Hillary Clinton Would Reverse Bush’s Embryonic Stem Cell Research Rules
by Steven Ertelt
October 4, 2007
Washington, DC (LifeNews.com) — Democratic presidential candidate Hillary Clinton said Thursday that one of her first actions if she wins the 2008 election will be reversing President Bush’s protections on embryonic stem cell research. Bush has twice vetoed bills that would force taxpayers to fund the research, which requires the destruction of human life.
Bush also put in place a policy in August 2001 that prevents federal funding of any new embryonic stem cell research and, instead, concentrates most federal money in the area of adult stem cells.
Those are the cells that have shown the most promise in treating patients, as embryonic stem cell research has encountered significant problems such as immune system rejection issues.
Still, she called the limits and protections Bush has instituted a "ban on hope."
"The Bush administration has declared war on science," Clinton claimed in an address to the Carnegie Institution for Science. "When I am president, scientific integrity will not be the exception it will be the rule."
According to an AP report, Clinton also claimed the Bush administration has tied the hands of scientists on both stem cell research as well as issues such as abortion and the morning after pill.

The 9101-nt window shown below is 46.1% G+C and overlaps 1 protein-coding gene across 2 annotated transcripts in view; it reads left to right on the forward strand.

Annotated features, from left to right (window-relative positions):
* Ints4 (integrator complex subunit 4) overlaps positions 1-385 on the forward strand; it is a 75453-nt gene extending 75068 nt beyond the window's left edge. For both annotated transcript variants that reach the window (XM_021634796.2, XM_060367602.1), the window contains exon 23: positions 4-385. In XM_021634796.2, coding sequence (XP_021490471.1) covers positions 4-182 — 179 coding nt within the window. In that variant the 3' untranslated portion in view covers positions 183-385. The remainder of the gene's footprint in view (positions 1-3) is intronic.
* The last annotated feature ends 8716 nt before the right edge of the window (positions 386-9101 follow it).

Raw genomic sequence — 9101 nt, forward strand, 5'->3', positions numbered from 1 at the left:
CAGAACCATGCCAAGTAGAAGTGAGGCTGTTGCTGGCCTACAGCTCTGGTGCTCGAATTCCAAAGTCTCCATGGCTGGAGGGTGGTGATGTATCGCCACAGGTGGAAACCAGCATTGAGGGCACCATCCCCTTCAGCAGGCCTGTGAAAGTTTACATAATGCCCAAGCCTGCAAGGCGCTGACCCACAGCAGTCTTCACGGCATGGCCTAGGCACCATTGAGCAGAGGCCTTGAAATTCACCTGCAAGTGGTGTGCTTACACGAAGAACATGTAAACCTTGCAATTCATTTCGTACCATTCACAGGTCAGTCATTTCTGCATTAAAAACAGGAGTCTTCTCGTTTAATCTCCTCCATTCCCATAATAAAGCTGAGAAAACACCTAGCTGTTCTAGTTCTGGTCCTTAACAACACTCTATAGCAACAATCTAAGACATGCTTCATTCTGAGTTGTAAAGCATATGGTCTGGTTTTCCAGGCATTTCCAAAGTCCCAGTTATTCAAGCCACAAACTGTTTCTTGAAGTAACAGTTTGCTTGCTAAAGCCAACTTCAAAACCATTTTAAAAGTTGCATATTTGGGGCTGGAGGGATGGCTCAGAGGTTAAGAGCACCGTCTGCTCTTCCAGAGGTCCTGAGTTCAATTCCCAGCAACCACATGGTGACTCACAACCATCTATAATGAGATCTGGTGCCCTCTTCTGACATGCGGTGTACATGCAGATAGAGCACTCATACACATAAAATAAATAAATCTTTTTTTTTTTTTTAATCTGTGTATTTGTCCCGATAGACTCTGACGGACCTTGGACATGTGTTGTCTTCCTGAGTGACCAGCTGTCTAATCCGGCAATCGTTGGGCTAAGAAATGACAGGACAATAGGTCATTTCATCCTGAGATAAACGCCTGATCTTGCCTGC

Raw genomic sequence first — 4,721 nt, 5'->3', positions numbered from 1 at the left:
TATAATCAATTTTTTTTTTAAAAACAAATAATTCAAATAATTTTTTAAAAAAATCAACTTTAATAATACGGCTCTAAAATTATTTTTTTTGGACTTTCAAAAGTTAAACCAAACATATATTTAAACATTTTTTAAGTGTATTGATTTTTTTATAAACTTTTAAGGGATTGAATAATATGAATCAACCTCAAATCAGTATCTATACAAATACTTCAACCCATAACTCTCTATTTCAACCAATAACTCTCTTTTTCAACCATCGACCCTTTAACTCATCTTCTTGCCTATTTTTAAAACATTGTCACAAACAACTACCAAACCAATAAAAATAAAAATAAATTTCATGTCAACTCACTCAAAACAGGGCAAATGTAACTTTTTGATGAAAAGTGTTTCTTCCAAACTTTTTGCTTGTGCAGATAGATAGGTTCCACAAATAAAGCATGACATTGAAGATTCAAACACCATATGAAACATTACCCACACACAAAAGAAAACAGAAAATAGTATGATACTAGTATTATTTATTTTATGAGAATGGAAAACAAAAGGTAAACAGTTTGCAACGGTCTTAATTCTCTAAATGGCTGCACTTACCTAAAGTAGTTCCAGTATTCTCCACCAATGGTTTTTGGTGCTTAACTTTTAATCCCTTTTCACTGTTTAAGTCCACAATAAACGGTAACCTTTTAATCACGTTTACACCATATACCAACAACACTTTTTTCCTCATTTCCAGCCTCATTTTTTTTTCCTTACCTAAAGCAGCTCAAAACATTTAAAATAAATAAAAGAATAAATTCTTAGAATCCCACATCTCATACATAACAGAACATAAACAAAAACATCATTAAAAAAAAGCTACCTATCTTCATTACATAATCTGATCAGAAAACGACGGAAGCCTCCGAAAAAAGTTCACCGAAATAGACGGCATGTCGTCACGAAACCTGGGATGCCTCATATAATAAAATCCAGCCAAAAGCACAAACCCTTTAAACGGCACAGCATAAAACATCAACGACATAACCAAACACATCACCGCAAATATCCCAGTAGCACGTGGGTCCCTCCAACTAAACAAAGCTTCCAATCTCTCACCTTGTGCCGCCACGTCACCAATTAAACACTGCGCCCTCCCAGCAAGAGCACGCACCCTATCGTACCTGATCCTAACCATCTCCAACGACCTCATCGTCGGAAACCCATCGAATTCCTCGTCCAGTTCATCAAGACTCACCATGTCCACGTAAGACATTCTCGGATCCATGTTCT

She said she would establish new guidelines preventing political appointees from altering or removing or altering conclusions from government scientists.
"For six and half years under this president, it’s been open season on open inquiry," Clinton said. "By ignoring or manipulating science, the Bush administration is letting our economic competitors get an edge in the global economy. I believe we have to change course, and I know America is ready."
She also cited administration officials who have questioned studies showing a link between abortion and breast cancer.
LifeNews.com reported this week on a new study showing how having children helps women reduce their chance of contracting the disease.